If you have reason to believe you could raise the needed money given another year or two, this could work for the group.

    And, if the new city council was acting on behalf of someone behind the curtains, having another party at the auction would ensure that the hypothetical shadowy party wouldn’t be able to cheat Eureka City Schools out of the fair market value for the property. (Not that I’m paranoid or anything.)

    If the plan I describe above is not workable, I hope you or someone can ensure that Eureka City Schools invests a reasonable amount of money in advertising the property, so that this does not become another case of public property being “sold” to developers at “very favorable” prices. That sort of thing happens in Russia, but doesn’t need to happen in Eureka.

  115. Anonymous
    February 6, 2011 at 9:51 am

    There are a bunch of us. Ask any banker in town, no way would anyone get any kind of commercial loan without at least twenty percent down.

  116. Mitch
    February 6, 2011 at 9:56 am


    I think most of us stopped talking with bankers about two, three years ago. Don’t you agree it’s best not to deal with thieves?

  117. LDC
    February 6, 2011 at 9:58 am

    Then, obviously, we are shooting for twenty percent; at this point it may happen. Try to maintain some optimism for the community-it can’t hurt.

  118. Mitch
    February 6, 2011 at 9:58 am

    Incidentally, before someone lays the “community bank” stuff out, I’ve had dealings with both executives and clerks at Coast Central, about different issues. Both have lied to my face.

  119. skippy
    February 6, 2011 at 10:52 am

    Thank you Heidi. I pledged like so many others, although I’d readily give a direct cash donation to the WCIA.

    Why? Other donors feel the same way: We’ve seen what the WCIA does, what it’s capable of, and the galvanization of a neighborhood coming together with fine grassroots organization.

    Folks, the WCIA has emerged into a powerful, advocative (and if they wish to be, political) neighborhood force which we haven’t seen the likes of in recent memory. They’re taking back their neighborhood and making it into something better.

    Whether or not the Jefferson School Project goes through remains to be seen. It’s a huge endeavor. However, by supporting these efforts now the WCIA will continue their contributions, benefits, and vision for both the Westside– and Eureka– into the future.

  120. A-Nony-Mouse
    February 6, 2011 at 11:15 am

    Mitch, that sounds like a great idea. Time is critical here. All we need is the White Knight.

    Hope is dim but it is NOT lost. Keep pledging. I thought Eurekans were empowered before when they brought forward the JS Plan. Now I think it was only the beginning.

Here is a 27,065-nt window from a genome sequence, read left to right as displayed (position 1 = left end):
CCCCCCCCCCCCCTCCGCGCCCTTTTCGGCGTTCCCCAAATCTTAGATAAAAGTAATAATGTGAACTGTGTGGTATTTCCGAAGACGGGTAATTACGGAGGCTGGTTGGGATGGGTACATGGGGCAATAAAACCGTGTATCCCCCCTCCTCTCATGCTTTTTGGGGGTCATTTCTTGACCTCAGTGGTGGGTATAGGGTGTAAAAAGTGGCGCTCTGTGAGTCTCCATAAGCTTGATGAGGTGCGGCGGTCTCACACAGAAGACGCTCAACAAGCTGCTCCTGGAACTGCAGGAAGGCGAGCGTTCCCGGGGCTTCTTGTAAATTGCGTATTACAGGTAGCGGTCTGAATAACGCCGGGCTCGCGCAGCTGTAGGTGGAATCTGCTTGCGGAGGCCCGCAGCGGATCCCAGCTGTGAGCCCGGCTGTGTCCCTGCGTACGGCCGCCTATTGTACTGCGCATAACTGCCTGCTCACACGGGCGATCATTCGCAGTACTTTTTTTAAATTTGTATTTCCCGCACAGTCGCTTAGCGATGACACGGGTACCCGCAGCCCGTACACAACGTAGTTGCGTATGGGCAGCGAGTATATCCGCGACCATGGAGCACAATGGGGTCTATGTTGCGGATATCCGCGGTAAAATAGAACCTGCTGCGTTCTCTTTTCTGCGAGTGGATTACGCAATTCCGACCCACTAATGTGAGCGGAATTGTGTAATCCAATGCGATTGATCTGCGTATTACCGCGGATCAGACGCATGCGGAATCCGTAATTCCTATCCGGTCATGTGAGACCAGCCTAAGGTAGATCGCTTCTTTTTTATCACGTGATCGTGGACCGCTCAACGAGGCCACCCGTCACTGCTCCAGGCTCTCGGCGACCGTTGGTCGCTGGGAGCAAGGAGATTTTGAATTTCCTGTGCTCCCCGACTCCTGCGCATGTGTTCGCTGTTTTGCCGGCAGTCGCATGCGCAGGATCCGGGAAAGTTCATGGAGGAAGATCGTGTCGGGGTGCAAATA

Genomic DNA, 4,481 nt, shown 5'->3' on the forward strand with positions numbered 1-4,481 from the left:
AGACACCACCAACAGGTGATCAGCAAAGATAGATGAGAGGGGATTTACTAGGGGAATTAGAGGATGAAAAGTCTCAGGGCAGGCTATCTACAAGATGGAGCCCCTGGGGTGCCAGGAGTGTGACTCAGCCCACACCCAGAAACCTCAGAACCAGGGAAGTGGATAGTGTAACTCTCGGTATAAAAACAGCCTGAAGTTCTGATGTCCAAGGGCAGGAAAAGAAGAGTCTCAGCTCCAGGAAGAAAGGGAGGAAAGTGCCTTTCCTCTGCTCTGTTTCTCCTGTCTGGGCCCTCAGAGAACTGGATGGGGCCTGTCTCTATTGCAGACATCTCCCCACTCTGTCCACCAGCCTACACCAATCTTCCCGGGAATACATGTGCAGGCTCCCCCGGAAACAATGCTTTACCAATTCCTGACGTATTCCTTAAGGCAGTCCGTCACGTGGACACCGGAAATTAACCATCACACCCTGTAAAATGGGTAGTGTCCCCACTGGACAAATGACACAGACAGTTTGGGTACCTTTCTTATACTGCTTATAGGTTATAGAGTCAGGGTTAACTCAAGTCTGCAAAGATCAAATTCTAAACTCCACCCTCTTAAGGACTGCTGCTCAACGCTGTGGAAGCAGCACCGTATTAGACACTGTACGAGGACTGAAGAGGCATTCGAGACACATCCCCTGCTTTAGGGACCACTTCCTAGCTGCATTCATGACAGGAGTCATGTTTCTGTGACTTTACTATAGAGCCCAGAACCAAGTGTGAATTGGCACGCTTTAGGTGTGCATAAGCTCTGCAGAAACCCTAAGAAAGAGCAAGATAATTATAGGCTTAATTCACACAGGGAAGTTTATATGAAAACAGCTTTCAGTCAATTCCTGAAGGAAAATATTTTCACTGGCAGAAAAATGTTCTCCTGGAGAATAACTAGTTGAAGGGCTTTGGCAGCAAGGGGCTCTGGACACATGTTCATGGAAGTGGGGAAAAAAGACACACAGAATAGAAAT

121. Anonymous
    February 6, 2011 at 12:38 pm

    I have had nothing but positive experiences at Coast Central.

    If any loan would be granted by any bank or credit union, Coast Central is the best bet. They may be your only hope. They donate tens of thousands of dollars to local groups and causes every year.

  122. Mitch
    February 6, 2011 at 1:38 pm

    I’m glad others have had positive experiences at Coast Central. I can only speak for myself.

    I left Bank of America’s wonderful staff when Bank of America management was in the news for asking staff to clean up around ATMs for free.

    I lasted at Coast Central for a year or two. Then, more than five years ago, I returned to Bank of America, after too many bad experiences with Coast Central.

    I decided nice local staff was more important to me than corporate policy. I still thank Bank of America is a particularly foul corporation, but its retail banking treats customers like people.

  123. owltotem
    February 6, 2011 at 2:28 pm

    PROVIDENT!!!!!!!!UNREAL, EXCELLENT SERVICE, FIRST NAME, HELPFUL, YOU NAME IT ABOVE AND BEYOND,NO FEES NO CHARGES, THESE GIRLS ROCK. They have pretty wild business banking expectations and do not deal in commercial loans otherwise i would keep all of my eggs in that basket. Highest competitive CD rates, when CD rates were worth shopping for. The best interest rates for personal banking (up to 25K)even though interest rates for small personal banking is a joke everywhere (SUPER REWARD CHECKING and the ACCUMULATOR). Mary Huber is a goddess and Lindsey has saved my ass many a time doing last minute telephone transfers. 10+ years not one fee, not one charge zip zero nada just great service. Wish they were local but I wouldn’t trade them for the world!